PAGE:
“We continue to see very heavy emotional response to anything that would leverage against the bad economy,” said Robert Passikoff, president at Brand Keys, a brand and customer-loyalty consulting company in New York. Read more of this post

Obama Takes Fresh Aim at China, Touts “Insourcing”

 

ReutersBy Laura MacInnis | Reuters

MILWAUKEE (Reuters) – President Barack Obama kept up his attack on Chinese trade practices during a campaign-style visit on Wednesday to a Midwest factory, where his call to bring jobs back home was intended to resonate with voters in an election year.

The day after meeting China’s leader-in-waiting, Vice President Xi Jinping, at the White House, Obama cited America’s chief rival a number of times in a speech to promote the potential of “insourcing” jobs back to America from overseas.

“I will not stand by when our competitors don’t play by the rules,” he told workers at Master Lock, a company he lauded in his State of the Union address last month for having moved back about 100 union jobs from China since mid-2010.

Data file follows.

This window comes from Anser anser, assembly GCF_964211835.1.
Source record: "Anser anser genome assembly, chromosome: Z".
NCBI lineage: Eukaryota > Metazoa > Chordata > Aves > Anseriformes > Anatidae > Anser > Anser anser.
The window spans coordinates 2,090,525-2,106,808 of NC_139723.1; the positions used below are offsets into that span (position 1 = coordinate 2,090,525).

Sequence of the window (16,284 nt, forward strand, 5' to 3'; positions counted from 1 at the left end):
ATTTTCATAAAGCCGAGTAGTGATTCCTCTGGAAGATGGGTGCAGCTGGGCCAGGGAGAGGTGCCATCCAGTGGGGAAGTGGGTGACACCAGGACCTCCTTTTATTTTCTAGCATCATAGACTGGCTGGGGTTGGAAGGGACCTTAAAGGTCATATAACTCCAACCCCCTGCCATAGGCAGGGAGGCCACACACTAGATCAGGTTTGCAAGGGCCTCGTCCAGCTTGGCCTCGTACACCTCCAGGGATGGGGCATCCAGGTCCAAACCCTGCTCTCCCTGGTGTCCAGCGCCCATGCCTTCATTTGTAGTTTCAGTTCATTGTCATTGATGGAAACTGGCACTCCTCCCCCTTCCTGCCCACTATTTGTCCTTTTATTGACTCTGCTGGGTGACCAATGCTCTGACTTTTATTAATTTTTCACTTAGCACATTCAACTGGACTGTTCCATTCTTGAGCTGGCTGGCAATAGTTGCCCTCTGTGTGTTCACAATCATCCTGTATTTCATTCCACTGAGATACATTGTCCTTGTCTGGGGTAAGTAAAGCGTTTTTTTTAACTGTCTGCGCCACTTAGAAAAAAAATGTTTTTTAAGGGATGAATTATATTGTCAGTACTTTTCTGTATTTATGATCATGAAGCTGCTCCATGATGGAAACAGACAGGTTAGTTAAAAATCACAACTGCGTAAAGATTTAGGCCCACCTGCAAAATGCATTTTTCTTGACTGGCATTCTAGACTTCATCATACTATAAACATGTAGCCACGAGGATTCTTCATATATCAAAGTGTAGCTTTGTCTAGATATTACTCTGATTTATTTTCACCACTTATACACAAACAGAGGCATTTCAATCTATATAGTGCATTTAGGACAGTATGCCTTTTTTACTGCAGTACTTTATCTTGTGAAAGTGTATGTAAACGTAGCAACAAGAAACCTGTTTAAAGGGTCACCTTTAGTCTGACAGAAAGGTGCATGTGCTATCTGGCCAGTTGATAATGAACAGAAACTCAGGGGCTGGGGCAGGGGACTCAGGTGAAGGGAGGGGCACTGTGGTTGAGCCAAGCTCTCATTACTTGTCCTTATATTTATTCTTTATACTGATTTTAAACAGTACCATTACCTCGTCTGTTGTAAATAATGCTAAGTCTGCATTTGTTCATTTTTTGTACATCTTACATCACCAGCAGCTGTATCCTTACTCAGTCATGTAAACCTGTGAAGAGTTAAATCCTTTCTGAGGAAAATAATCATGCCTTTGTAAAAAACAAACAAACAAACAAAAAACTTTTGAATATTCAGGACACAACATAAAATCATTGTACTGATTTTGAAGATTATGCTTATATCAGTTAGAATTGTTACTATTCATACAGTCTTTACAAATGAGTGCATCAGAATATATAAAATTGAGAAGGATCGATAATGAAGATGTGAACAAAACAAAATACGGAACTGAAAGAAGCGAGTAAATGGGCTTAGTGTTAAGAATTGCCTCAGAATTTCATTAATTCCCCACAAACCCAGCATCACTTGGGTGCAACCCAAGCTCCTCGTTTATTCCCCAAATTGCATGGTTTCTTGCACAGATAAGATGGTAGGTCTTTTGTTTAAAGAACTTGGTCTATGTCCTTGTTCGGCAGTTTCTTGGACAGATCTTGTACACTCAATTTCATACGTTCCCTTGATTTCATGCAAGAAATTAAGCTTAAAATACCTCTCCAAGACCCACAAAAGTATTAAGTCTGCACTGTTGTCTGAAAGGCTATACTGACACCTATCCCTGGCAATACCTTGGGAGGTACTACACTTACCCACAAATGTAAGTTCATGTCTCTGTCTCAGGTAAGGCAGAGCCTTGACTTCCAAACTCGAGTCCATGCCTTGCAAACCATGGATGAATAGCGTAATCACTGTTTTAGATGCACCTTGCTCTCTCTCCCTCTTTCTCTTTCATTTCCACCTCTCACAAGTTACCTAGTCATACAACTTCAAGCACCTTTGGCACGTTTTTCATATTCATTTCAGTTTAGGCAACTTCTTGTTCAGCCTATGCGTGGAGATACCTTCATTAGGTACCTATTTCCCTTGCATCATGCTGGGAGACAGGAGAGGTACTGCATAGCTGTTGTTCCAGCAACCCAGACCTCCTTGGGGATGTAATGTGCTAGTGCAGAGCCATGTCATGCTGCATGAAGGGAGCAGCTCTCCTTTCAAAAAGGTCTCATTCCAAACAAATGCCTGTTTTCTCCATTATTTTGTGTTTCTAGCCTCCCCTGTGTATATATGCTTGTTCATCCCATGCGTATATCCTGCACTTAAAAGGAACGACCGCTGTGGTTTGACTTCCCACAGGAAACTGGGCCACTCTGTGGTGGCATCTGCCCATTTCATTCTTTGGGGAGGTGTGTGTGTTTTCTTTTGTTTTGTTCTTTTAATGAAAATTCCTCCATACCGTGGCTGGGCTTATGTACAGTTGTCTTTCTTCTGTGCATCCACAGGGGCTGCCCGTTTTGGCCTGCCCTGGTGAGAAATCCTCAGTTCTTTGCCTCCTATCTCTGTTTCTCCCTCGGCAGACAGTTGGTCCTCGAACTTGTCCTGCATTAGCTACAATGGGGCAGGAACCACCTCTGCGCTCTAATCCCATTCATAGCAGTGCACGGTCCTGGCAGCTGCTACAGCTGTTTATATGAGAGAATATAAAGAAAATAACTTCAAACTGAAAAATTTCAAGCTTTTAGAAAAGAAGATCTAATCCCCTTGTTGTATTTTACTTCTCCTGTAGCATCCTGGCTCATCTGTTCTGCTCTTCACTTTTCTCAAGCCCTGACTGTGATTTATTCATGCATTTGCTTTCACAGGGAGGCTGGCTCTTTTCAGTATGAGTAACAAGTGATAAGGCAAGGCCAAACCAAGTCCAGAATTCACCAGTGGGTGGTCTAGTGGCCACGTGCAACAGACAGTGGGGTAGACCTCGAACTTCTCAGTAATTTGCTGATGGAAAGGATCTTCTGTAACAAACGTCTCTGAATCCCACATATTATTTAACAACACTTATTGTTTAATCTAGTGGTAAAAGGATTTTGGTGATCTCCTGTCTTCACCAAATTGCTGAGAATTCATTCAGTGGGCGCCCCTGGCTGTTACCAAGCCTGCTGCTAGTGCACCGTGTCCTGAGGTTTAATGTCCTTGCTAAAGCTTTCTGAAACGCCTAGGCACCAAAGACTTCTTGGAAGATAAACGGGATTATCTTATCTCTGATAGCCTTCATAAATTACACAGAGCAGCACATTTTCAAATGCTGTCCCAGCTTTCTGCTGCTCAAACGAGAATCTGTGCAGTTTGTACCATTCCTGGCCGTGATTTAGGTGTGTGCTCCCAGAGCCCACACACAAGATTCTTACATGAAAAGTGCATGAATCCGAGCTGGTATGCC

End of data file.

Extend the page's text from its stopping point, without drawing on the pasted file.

“That’s why I directed my administration to create a Trade Enforcement Unit with one job: investigating unfair trade practices in countries like China,” he said in prepared remarks.

Obama took a firm line over trade on Tuesday during his Oval Office meeting with Xi, who is in line to assume the Chinese presidency in March 2013.

This tough stance should appeal to voters in election battleground states like Wisconsin, where Beijing is often blamed for killing American jobs.

Republican presidential hopeful Mitt Romney, a former private equity executive, accuses Obama of being too soft on China and lacking the executive or other leadership experience to steer the U.S. economy toward lasting recovery.